Federal Rule of Civil Procedure 12(b)(3) permits a defendant to bring a motion to dismiss for improper venue. FED. R. CIV. P. 12(b)(3). The court must generally accept as true the allegations in the complaint, unless they are contradicted by defendant's affidavits. Holiday v. Bally's Park Place, Inc., Civ. A. No. 06-4588, 2007 WL 2600877, at *1 (E.D. Pa. Sept. 10, 2007). "The court may examine facts outside the complaint to determine proper venue, but must draw all reasonable inferences and resolve all factual conflicts in the plaintiff's favor." Fellner v. Phila. Toboggan Coasters, Inc., Civ. A. No. 05-2052, 2005 WL 2660351, at *1 (E.D. Pa. Oct.18, 2005).
In addition to their motion to dismiss, Defendants alternatively request a change of venue, which is governed by 28 U.S.C. § 1404. In relevant part, that statute directs that "[f]or the convenience of parties and witnesses, in the interest of justice, a district court may transfer any civil action to any other district or division where it might have been brought." 28 U.S.C. § 1404(a).
The decision of whether to grant a transfer under § 1404(a) lies within the discretion of the trial court. Wilce v. Gen. Motors Corp., Civ. A. No. 96-6194, 1996 WL 724936, at *1 (E.D. Pa. Dec. 13, 1996). The trial court possesses considerable discretion. Solomon v. Cont'l Am. Life Ins. Co., 472 F.2d 1043, 1045 (3d Cir. 1973); see also Shutte v. ARMCO Steel Corp., 431 F.2d 22, 25 (3d Cir. 1970). The defendant, as the moving party, bears the burden of proving that venue is proper in the transferee district and that a transfer is appropriate. Myers v. Am. Dental Assocs., 695 F.2d 716, 724-25 (3d Cir. 1982); Idasetima v. Wabash Metal Prods., Inc., Civ. A. No. 01-0197, 2001 WL 1526270, at *1 (E.D. Pa. Nov. 29, 2001); Lindley v. Caterpillar, Inc., 93 F. Supp. 2d 615, 617 (E.D. Pa. 2000). However, the presence of a valid forum selection clause, which requires that there had been no fraud, influence, or overweening bargaining power, shifts to the party seeking to avoid the forum selection clause "the burden of demonstrating why they should not be bound by their contractual choice of forum." Jumara v. State Farm Ins. Co., 55 F.3d 873, 880 (3d Cir. 1995) (internal quotation omitted). Although the presence of a valid forum selection clause is entitled to considerable weight, this Court must still consider the familiar Jumara factors that govern whether transfer under § 1404 is appropriate. See id.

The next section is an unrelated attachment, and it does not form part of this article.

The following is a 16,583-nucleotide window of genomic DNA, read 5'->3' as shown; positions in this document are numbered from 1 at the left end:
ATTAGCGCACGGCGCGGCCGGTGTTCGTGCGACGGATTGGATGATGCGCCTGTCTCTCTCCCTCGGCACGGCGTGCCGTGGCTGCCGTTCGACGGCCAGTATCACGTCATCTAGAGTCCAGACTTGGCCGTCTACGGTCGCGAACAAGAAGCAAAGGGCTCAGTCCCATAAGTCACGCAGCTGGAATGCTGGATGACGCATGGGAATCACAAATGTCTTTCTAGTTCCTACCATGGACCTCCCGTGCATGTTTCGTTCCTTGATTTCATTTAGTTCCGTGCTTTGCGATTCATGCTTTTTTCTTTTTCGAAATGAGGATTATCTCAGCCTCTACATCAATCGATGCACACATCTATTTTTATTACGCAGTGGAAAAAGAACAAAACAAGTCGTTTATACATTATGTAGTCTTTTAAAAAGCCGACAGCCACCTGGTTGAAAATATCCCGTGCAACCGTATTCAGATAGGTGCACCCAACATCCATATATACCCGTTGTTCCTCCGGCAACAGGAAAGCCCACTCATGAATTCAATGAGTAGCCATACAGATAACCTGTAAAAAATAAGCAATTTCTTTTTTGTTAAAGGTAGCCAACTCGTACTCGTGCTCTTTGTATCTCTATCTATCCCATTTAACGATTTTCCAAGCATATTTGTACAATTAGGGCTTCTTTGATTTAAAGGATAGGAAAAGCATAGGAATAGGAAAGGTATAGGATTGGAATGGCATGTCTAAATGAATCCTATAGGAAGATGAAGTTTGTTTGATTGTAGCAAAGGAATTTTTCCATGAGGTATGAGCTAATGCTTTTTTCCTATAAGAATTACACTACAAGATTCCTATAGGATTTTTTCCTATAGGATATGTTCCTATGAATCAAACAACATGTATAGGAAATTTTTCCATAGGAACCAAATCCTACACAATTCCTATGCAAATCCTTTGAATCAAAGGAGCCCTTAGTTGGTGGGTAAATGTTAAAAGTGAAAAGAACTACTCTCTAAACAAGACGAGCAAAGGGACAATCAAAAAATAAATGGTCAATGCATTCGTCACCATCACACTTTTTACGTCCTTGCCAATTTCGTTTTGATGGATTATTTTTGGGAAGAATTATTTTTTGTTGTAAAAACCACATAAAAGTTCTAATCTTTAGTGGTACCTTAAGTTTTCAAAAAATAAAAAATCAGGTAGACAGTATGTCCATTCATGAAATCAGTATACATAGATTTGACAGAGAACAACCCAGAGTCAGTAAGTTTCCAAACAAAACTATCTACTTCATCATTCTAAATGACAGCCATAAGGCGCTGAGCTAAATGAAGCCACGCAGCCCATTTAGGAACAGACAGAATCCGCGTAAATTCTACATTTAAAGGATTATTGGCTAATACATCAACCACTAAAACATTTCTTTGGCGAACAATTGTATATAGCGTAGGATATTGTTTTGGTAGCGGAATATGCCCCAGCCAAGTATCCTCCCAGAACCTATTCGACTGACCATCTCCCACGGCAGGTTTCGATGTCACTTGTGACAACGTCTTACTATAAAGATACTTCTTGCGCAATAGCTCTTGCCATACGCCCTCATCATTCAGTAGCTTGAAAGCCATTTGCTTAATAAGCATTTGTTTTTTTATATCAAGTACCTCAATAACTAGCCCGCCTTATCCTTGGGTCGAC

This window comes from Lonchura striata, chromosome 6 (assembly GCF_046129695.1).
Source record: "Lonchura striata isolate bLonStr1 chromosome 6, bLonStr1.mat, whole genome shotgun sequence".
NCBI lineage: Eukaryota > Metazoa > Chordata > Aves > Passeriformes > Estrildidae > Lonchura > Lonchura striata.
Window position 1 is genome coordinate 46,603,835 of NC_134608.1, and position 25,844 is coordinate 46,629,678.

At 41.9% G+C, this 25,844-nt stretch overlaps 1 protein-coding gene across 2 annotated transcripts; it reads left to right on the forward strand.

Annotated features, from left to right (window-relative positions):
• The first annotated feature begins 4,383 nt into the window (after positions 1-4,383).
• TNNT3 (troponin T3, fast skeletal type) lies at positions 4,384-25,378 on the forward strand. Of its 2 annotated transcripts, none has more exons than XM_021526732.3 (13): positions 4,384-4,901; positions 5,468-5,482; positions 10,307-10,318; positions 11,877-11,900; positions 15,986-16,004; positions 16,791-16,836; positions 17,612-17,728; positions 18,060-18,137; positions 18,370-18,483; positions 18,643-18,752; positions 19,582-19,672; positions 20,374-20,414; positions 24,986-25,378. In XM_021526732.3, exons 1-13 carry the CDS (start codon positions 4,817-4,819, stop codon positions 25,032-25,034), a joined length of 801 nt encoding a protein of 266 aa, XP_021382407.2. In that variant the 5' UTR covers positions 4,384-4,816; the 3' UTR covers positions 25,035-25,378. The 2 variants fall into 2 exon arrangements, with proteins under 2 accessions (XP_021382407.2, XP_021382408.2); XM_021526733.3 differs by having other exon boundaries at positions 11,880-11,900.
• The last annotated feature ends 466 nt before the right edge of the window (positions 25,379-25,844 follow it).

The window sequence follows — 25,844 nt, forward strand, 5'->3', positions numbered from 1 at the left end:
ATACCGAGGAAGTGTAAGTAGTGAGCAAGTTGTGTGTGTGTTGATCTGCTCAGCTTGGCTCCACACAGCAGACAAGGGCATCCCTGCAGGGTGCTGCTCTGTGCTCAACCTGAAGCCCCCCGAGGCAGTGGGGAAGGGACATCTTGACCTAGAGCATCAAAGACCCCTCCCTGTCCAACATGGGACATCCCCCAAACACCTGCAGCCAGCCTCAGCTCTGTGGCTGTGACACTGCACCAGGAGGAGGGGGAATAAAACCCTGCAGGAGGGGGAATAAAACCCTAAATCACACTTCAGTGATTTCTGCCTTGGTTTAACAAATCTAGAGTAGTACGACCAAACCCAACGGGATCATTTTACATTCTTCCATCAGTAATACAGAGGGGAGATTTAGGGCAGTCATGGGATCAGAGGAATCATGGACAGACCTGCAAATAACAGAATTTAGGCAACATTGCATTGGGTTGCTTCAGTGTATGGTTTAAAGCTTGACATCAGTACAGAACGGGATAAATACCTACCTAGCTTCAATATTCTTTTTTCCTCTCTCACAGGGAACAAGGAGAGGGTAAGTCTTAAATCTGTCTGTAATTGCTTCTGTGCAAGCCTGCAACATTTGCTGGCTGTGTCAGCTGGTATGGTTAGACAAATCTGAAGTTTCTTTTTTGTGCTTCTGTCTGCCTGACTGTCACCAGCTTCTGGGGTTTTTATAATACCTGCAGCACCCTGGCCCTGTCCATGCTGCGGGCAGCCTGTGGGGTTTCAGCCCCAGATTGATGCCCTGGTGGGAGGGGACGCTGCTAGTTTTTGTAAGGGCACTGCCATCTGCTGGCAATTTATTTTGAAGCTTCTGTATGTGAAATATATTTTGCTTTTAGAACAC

Studsvik seeks to dismiss Campanini's Complaint for improper venue or, in the alternative, to transfer the case to another federal forum because the Employment Agreement contains a forum selection clause requiring the parties to litigate in Tennessee. Campanini contends that venue is proper in this District and that the forum selection clause should not be enforced. While the Court agrees that this District is a proper forum, Campanini has failed to convince this Court that the forum selection clause is invalid.